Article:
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Packing the Perfect Cooler

Contributors: Karen Ansel, MS, RDN, CDN and Sarah Klemm, RDN, CD, LDN

Published: July 06, 2017

Reviewed: June 07, 2022

"cooler at campsite

When you're planning a day outdoors, bringing a cooler can keep your food safe, fresh and tasting great for hours. However, to get maximum mileage out of your cooler — and minimize the chance of food poisoning — you have to load it properly.

These simple steps make packing the perfect cooler a cinch:

Get a Head Start

  • Preparation starts before you actually pack your cooler. Think ahead the day before you plan to use it. If your cooler has been sitting in a hot attic or garage, bring it into the house so that you can clean it and let it cool down.
  • While ice cubes or ice packs can keep your food chilled, blocks of ice are even better at keeping coolers cold longer. Make your own by filling clean, empty water bottles or milk cartons with water and freezing them overnight.

Arrange It Right

  • To keep food coldest — and safest — load food straight from the fridge into your cooler just before you leave the house, rather than packing it in advance.
  • Pack items in the reverse order from what you’ll be using them. That way, foods you eat last will still be cold when you serve them. The only exception is raw meat, poultry and fish. Because their juices can drip onto other items - load these first so they sit on the bottom of the cooler. Packing these items frozen can help keep your cooler temperature frigid even longer.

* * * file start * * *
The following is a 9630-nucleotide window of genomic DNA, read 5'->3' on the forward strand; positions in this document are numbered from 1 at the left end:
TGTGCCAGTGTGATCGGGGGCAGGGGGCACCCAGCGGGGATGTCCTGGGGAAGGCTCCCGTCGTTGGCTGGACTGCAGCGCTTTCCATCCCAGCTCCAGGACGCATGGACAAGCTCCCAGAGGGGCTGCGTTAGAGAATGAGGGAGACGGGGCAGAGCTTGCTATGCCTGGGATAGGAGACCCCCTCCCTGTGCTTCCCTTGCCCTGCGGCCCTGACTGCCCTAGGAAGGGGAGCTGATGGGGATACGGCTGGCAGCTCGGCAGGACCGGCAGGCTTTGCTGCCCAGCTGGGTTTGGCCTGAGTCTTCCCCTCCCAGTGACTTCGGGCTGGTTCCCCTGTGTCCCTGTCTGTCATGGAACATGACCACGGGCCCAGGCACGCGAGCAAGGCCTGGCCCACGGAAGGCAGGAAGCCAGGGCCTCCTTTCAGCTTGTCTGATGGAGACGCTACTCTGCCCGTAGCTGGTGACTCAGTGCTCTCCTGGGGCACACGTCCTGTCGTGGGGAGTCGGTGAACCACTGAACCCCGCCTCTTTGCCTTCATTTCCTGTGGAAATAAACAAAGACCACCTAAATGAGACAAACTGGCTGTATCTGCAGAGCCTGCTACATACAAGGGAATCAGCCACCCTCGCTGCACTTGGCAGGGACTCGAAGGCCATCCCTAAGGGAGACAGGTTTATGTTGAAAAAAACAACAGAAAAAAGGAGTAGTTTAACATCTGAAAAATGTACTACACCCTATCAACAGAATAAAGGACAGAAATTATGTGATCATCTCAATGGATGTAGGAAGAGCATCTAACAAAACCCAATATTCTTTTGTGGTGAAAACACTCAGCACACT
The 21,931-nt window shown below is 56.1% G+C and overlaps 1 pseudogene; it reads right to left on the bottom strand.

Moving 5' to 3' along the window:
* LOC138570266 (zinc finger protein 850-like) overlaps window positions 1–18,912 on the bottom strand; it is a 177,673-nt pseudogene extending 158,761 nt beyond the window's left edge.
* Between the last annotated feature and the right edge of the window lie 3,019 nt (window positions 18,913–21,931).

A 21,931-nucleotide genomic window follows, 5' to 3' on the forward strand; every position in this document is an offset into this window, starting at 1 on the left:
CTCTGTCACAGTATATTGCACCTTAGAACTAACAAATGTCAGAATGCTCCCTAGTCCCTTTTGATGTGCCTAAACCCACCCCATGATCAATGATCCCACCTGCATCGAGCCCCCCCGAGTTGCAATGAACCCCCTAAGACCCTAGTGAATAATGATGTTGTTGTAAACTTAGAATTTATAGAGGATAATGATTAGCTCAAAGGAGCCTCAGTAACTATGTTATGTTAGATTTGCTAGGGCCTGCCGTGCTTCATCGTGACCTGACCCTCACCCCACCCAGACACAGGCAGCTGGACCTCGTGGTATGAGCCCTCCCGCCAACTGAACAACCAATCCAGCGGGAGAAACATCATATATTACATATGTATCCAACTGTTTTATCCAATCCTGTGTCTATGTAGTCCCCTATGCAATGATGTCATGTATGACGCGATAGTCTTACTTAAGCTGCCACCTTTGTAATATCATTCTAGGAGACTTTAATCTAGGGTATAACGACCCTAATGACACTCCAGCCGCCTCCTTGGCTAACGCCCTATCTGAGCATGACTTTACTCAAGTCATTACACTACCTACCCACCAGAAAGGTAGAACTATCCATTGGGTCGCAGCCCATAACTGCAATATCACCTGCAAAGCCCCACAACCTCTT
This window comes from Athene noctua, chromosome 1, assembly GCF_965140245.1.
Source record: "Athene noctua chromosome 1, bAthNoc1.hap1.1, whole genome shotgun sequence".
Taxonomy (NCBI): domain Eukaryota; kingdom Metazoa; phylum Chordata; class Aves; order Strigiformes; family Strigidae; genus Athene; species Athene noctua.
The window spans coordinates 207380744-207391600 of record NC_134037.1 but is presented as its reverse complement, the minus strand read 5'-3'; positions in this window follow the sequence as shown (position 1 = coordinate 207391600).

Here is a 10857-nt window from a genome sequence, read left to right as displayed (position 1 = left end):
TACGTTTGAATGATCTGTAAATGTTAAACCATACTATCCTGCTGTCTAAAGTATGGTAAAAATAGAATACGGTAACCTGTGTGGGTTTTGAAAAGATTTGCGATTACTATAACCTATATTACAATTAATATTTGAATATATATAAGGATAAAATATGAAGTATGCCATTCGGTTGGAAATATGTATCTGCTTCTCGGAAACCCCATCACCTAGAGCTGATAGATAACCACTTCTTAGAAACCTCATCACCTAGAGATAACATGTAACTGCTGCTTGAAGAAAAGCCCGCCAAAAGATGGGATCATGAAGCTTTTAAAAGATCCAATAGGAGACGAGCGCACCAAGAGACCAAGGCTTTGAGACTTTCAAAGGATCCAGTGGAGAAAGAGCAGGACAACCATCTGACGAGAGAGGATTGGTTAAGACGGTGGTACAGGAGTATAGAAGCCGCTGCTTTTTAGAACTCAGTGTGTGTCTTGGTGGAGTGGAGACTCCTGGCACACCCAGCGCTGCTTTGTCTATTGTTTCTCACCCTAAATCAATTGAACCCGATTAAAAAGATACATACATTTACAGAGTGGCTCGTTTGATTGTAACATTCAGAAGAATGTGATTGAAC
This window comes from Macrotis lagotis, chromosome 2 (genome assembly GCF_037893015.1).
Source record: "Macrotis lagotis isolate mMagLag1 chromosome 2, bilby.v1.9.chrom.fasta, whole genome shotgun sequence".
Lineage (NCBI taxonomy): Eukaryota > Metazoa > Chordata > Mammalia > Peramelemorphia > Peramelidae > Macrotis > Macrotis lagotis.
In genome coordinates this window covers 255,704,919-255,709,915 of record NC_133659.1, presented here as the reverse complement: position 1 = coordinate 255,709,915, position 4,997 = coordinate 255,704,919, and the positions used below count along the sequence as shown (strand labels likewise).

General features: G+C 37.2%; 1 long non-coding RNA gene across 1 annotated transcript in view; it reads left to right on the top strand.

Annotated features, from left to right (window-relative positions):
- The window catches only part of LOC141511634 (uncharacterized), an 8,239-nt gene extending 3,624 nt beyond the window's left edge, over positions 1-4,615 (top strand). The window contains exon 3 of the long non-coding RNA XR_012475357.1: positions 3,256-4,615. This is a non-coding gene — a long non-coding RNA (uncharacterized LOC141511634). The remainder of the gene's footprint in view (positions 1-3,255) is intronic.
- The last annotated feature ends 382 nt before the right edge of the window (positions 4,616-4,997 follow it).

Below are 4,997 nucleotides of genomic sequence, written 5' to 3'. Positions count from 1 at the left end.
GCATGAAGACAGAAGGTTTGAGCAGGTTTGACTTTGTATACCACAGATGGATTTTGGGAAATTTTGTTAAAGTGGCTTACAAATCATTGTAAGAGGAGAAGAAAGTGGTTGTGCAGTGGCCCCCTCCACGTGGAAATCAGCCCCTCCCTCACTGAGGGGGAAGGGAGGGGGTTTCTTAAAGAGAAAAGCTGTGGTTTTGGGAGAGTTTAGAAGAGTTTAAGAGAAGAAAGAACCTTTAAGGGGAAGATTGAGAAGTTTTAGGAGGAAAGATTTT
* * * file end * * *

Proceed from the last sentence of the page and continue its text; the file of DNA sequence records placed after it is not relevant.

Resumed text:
• Stashing food in watertight containers or zipped plastic bags keeps melting ice out and prevents juices from meat, poultry and fish from contaminating other foods. If you're serving a crowd, divide large portions of food into smaller servings and pack them in shallow containers to help them chill faster and make serving easier.
  • Keeping drinks in the same cooler as food means lots of opening and closing, which can quickly lower the cooler's temperature. Instead, pack a separate beverage cooler. Partially freezing bottles, cans and juice boxes prior to packing helps them stay frosty even longer.

Keep It Cold

  • While traveling, keep your cooler inside the car rather than in a hot trunk. At your destination, find a shady spot for your cooler so it doesn't bake in the sun. Covering it with a blanket, tarp or wet towel also can protect a cooler from sweltering temperatures. If you're at the beach, bury the bottom of the cooler in the sand and shade it with an umbrella.
  • One of the best ways to keep your food safe is to make sure the temperature inside the cooler is below 40°F. Instead of guessing, tuck an appliance thermometer inside for a foolproof reading.
  • To lock in cold air, keep the lid closed as much as possible. When you remove food, don't let it sit out for more than two hours maximum (or one hour on days when the temperature is above 90°F).

 Karen Ansel, MS, RDN, CDN is a nutrition consultant, journalist and author specializing in nutrition, health and wellness.

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